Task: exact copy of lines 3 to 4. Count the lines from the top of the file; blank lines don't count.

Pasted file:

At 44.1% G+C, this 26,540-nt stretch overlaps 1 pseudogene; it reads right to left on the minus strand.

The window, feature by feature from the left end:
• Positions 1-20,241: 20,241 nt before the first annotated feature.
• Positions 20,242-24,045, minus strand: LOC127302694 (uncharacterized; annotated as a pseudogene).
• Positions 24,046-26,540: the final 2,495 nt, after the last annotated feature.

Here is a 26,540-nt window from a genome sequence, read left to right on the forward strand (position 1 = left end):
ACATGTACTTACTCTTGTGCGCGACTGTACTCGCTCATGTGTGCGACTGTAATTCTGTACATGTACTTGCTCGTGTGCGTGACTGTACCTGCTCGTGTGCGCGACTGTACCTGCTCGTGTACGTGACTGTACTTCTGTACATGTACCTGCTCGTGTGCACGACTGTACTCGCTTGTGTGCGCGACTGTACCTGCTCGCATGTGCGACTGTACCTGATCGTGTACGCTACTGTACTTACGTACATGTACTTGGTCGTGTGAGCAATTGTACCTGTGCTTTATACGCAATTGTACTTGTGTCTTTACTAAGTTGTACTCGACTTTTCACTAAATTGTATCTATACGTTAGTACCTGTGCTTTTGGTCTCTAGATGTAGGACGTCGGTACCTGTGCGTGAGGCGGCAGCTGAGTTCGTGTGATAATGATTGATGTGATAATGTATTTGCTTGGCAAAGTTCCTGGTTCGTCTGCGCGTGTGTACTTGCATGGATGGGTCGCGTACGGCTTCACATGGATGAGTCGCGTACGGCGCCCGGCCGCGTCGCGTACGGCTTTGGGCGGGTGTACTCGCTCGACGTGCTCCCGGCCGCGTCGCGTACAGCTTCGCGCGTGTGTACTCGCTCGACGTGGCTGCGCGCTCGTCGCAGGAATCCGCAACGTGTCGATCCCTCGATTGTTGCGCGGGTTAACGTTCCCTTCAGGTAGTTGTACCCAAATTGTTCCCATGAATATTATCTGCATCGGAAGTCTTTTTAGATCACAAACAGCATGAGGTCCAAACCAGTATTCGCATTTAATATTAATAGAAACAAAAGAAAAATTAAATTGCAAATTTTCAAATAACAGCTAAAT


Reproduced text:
• Positions 1-20,241: 20,241 nt before the first annotated feature.
• Positions 20,242-24,045, minus strand: LOC127302694 (uncharacterized; annotated as a pseudogene).